Some experts expressed concerns that data including information about their health, employment and contact or location details could be used for marketing or advertising, or sold into the health data industry, which is worth billions of dollars.
In other news …
The US military is not planning to shoot down the remnants of a Chinese rocket that is expected to plunge uncontrolled to Earth this weekend, according to the defense secretary. “We don’t have a plan to shoot it down as we speak,” Lloyd Austin said. “We’re hopeful that it will land in a place where it won’t harm anyone. Hopefully in the ocean, or someplace like that.”
More than 20,000 people have been trapped near a gas plant in Mozambique for more than a month, after it was abandoned after a militant attack. The French energy company Total evacuated its staff after a militant group killed dozens of people in a nearby town, but government forces have stopped thousands others from escaping despite fears of violence and lack of food.
The US has deployed a dozen additional warplanes to Afghanistan to improve protection for American and coalition troops as they withdraw from the country, according to the Pentagon. It comes as Taliban insurgents ramp up pressure on Afghan government forces. US officials have long said they expected the Taliban to try to interfere with the withdrawal.
Stat of the day: 59% of US voters support a patent waiver for coronavirus vaccines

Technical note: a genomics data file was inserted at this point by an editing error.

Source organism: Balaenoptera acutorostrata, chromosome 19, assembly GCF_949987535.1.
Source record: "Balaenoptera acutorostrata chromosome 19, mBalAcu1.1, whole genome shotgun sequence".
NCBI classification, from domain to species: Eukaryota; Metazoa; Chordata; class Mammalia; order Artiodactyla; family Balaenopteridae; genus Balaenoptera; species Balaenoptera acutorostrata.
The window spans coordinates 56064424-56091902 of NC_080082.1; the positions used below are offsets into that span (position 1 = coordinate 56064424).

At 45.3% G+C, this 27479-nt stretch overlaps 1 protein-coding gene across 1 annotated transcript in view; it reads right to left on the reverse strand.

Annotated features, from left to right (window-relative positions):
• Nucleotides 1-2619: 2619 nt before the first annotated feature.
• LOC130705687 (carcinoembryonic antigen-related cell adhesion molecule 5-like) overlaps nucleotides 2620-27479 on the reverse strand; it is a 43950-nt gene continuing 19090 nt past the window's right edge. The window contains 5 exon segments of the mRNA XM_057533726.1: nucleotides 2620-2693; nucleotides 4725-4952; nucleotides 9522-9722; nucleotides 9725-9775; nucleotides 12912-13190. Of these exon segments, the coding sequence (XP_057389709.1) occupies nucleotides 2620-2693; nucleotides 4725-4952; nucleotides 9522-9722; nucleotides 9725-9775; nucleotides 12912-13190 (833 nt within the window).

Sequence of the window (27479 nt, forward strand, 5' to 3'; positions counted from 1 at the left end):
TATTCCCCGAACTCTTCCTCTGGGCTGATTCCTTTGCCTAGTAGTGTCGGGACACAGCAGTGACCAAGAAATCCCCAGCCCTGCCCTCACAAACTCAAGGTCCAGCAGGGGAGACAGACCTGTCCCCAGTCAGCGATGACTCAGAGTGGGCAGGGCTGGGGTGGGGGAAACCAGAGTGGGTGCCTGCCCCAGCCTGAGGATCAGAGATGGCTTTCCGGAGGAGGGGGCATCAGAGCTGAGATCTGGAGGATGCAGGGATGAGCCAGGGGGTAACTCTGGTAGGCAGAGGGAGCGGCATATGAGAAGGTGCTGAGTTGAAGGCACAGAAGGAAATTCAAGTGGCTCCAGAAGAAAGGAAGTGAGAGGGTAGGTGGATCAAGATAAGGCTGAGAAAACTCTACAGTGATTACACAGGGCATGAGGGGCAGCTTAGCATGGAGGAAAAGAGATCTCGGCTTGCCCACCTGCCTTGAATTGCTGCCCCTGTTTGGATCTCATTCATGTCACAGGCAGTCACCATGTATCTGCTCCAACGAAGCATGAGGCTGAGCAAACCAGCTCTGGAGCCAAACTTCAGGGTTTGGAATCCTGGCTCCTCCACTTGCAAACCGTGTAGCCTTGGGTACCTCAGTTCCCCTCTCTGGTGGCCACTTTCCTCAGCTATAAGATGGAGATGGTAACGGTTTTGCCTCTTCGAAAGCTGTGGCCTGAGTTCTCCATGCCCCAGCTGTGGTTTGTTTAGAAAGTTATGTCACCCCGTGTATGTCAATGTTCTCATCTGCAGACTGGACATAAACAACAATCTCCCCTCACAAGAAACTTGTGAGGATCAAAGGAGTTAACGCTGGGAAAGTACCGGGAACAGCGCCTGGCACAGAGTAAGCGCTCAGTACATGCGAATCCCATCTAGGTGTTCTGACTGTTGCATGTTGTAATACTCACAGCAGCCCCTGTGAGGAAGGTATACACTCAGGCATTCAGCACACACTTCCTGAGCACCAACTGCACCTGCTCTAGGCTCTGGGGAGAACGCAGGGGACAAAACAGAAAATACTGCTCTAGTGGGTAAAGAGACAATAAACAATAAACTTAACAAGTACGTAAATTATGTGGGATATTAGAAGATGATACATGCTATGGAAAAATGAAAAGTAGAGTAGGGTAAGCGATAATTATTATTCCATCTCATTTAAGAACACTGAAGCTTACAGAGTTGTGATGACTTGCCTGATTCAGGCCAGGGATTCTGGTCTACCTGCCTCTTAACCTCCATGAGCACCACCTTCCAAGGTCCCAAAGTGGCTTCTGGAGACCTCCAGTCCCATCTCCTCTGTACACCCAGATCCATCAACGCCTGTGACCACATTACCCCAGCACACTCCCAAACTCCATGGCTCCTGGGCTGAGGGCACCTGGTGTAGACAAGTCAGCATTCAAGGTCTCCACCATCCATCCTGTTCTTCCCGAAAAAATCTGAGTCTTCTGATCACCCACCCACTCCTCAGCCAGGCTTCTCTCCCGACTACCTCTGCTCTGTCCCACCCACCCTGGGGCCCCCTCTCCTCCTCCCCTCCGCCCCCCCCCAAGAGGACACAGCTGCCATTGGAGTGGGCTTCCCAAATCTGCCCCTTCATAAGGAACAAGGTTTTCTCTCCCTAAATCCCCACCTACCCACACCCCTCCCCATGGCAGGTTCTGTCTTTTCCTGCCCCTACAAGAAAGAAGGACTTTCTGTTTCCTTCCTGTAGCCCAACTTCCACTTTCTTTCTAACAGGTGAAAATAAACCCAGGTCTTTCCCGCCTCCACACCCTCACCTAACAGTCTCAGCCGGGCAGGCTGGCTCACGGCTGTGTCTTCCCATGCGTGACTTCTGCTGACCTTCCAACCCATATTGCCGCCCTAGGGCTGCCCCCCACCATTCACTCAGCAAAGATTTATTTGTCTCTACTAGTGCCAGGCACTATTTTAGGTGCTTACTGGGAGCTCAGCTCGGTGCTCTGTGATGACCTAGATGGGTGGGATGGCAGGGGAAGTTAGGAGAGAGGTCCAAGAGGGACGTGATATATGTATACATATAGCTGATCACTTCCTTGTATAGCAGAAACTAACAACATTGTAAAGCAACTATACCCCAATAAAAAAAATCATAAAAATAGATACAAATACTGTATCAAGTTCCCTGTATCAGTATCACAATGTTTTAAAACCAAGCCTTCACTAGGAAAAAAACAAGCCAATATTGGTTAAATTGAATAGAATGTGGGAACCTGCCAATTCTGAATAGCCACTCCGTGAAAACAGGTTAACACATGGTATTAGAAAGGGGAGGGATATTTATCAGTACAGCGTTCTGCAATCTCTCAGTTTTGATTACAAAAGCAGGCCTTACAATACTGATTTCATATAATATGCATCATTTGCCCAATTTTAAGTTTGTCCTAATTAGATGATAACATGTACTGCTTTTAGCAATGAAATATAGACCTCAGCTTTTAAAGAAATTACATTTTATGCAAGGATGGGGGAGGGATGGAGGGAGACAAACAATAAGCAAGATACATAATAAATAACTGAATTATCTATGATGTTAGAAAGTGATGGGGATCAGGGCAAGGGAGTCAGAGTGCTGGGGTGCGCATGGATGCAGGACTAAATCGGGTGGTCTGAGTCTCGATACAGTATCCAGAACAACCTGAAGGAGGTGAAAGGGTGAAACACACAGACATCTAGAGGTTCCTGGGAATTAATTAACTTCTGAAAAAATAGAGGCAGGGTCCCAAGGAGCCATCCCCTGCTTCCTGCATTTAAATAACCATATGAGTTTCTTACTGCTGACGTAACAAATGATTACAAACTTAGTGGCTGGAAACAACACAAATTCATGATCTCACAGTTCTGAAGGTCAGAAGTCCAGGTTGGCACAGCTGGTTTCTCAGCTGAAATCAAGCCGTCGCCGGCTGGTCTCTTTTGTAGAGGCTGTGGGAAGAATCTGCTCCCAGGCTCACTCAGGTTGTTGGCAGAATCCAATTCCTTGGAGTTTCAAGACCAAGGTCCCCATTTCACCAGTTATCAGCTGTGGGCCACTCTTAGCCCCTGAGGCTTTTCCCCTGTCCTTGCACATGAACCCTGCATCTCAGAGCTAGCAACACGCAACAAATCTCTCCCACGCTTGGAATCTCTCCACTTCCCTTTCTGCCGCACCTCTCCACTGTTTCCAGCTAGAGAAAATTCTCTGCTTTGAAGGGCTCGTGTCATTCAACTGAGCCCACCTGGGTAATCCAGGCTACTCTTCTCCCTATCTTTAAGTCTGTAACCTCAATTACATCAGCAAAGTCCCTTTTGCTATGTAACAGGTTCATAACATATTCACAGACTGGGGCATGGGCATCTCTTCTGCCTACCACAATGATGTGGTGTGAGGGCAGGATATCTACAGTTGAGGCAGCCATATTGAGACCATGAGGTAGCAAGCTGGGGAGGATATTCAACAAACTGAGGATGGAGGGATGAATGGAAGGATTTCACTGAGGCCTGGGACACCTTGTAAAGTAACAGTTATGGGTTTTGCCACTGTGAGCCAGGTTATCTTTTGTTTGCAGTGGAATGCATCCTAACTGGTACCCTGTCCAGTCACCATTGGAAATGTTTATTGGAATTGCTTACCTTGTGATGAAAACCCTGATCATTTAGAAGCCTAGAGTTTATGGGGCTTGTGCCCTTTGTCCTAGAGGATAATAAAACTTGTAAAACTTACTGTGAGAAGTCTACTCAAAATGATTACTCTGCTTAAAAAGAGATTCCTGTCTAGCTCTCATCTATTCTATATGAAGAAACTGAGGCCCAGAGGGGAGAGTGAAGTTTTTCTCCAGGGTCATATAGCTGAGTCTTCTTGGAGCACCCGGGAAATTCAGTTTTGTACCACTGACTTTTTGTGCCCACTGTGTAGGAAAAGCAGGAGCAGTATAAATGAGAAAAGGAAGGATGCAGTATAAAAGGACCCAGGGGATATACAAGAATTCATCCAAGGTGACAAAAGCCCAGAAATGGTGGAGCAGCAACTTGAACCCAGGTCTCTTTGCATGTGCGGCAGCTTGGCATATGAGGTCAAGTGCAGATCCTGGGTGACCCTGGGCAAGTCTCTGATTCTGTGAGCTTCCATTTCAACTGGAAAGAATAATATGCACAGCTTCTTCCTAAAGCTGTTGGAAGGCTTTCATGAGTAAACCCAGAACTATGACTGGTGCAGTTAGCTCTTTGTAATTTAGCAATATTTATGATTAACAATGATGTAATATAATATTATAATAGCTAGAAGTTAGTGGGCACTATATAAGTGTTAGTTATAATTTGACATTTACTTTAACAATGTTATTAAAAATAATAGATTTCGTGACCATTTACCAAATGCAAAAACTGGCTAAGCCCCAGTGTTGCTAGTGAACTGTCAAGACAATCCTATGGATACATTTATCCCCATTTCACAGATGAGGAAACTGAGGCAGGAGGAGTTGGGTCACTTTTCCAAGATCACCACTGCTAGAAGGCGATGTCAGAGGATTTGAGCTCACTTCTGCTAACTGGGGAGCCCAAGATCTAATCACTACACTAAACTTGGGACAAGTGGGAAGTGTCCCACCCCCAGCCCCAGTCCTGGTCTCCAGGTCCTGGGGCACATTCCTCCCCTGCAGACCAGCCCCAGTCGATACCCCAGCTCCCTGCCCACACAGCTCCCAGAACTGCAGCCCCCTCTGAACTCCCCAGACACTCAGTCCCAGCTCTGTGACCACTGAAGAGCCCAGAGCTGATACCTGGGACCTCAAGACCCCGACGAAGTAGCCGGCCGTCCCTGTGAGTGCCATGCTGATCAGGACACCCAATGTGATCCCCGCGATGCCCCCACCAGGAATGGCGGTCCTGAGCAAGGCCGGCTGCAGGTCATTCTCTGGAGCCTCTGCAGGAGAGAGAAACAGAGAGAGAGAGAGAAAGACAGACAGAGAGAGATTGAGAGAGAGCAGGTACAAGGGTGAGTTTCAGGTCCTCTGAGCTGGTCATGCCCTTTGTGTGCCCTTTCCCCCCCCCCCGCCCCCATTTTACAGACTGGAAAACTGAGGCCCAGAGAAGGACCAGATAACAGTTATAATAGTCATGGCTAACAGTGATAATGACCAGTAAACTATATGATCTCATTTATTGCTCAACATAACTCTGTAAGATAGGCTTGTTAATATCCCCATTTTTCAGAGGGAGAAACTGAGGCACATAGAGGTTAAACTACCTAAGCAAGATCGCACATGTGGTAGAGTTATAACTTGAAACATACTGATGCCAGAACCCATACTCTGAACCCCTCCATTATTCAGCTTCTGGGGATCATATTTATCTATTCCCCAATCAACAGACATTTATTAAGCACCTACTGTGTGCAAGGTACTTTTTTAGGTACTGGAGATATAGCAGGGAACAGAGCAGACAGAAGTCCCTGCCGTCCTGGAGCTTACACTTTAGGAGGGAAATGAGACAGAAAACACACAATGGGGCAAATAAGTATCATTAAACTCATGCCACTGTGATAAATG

According to a poll, 59% of US voters support waiving patent protections from coronavirus vaccines and other life-saving medicines, which could make it easier to create and distribute the medicines around the world. But the economics and health experts David Adler and Dr Mamka Anyona argue that while the waiver is a step in the right direction, it does not go far enough to alleviate health inequality around the world, saying we need a “total transformation of the pharmaceutical patent system”.
If you would like to learn more about what a patent waiver is and how it could affect the coronavirus pandemic, recap with this explainer.
Don’t miss this: the young climate activists taking governments to court
Around the world, children and young adults are taking their governments to court to force them to take greater action against the climate crisis. From Portugal to Peru, our reporters meet them.
Last Thing: a New Zealander has been drawing penises around potholes to get the council to act
In a very literal interpretation of the phrase “drawing attention”, a man in New Zealand has been drawing enormous neon penises around portholes in his local area, in the hope that it will force the council to sort out the issue. Geoff Upson said he had become “sick of calling Auckland transport” so had “gone and drawn a great artist’s impression of a penis”. Upson reckons he has drawn a whopping 100 penises to date, but it has not quite gone to plan – he’s now been threatened with police action.
And one last thing …
This is my last day writing First Thing, though it will continue with a new writer as normal next week. Together we have gone through a pandemic, a siege at the Capitol, an inauguration, the unprecedented second impeachment of a president, a landmark trial in police accountability and a pivot in almost every aspect of US policy – all in six months. Thank you for letting me into your mornings and trusting me with your news. It has been a privilege.
If you would like to stay in touch, you can always reach me on Twitter.